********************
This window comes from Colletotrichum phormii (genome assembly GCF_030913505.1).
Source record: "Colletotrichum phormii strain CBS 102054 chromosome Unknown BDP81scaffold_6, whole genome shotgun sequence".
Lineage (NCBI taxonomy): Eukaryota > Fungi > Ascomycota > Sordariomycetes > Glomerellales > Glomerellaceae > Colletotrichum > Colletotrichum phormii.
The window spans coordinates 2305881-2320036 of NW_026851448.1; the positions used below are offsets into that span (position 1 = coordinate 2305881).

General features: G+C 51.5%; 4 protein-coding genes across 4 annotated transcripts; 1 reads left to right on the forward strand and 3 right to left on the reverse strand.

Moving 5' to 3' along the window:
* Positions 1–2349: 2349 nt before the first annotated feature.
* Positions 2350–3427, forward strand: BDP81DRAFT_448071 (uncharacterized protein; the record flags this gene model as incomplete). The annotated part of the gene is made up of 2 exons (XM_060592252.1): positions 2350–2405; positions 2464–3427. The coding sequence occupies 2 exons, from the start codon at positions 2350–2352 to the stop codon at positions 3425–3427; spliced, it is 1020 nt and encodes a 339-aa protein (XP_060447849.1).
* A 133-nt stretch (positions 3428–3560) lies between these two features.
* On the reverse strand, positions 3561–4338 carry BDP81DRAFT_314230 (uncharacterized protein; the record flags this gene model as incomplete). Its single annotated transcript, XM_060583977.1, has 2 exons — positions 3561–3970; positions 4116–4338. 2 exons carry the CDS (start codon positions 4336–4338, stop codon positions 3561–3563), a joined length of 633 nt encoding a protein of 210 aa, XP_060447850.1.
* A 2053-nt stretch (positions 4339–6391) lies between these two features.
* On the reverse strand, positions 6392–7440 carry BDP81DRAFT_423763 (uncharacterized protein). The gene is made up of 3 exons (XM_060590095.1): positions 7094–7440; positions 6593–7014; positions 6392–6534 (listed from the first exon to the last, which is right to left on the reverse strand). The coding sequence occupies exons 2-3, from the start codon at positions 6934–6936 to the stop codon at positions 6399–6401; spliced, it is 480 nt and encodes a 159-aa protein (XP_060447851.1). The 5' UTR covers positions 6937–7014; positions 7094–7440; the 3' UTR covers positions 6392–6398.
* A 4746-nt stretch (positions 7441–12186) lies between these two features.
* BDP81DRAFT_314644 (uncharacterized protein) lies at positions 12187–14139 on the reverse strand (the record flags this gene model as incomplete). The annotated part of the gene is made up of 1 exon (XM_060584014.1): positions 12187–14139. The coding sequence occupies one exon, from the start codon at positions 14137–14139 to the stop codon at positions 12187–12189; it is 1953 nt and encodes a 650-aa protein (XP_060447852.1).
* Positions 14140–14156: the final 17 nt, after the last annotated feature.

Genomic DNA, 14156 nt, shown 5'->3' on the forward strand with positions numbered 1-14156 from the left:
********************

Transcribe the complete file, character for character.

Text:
This window comes from Colletotrichum phormii (genome assembly GCF_030913505.1).
Source record: "Colletotrichum phormii strain CBS 102054 chromosome Unknown BDP81scaffold_6, whole genome shotgun sequence".
Lineage (NCBI taxonomy): Eukaryota > Fungi > Ascomycota > Sordariomycetes > Glomerellales > Glomerellaceae > Colletotrichum > Colletotrichum phormii.
The window spans coordinates 2305881-2320036 of NW_026851448.1; the positions used below are offsets into that span (position 1 = coordinate 2305881).

General features: G+C 51.5%; 4 protein-coding genes across 4 annotated transcripts; 1 reads left to right on the forward strand and 3 right to left on the reverse strand.

Moving 5' to 3' along the window:
* Positions 1–2349: 2349 nt before the first annotated feature.
* Positions 2350–3427, forward strand: BDP81DRAFT_448071 (uncharacterized protein; the record flags this gene model as incomplete). The annotated part of the gene is made up of 2 exons (XM_060592252.1): positions 2350–2405; positions 2464–3427. The coding sequence occupies 2 exons, from the start codon at positions 2350–2352 to the stop codon at positions 3425–3427; spliced, it is 1020 nt and encodes a 339-aa protein (XP_060447849.1).
* A 133-nt stretch (positions 3428–3560) lies between these two features.
* On the reverse strand, positions 3561–4338 carry BDP81DRAFT_314230 (uncharacterized protein; the record flags this gene model as incomplete). Its single annotated transcript, XM_060583977.1, has 2 exons — positions 3561–3970; positions 4116–4338. 2 exons carry the CDS (start codon positions 4336–4338, stop codon positions 3561–3563), a joined length of 633 nt encoding a protein of 210 aa, XP_060447850.1.
* A 2053-nt stretch (positions 4339–6391) lies between these two features.
* On the reverse strand, positions 6392–7440 carry BDP81DRAFT_423763 (uncharacterized protein). The gene is made up of 3 exons (XM_060590095.1): positions 7094–7440; positions 6593–7014; positions 6392–6534 (listed from the first exon to the last, which is right to left on the reverse strand). The coding sequence occupies exons 2-3, from the start codon at positions 6934–6936 to the stop codon at positions 6399–6401; spliced, it is 480 nt and encodes a 159-aa protein (XP_060447851.1). The 5' UTR covers positions 6937–7014; positions 7094–7440; the 3' UTR covers positions 6392–6398.
* A 4746-nt stretch (positions 7441–12186) lies between these two features.
* BDP81DRAFT_314644 (uncharacterized protein) lies at positions 12187–14139 on the reverse strand (the record flags this gene model as incomplete). The annotated part of the gene is made up of 1 exon (XM_060584014.1): positions 12187–14139. The coding sequence occupies one exon, from the start codon at positions 14137–14139 to the stop codon at positions 12187–12189; it is 1953 nt and encodes a 650-aa protein (XP_060447852.1).
* Positions 14140–14156: the final 17 nt, after the last annotated feature.

Genomic DNA, 14156 nt, shown 5'->3' on the forward strand with positions numbered 1-14156 from the left: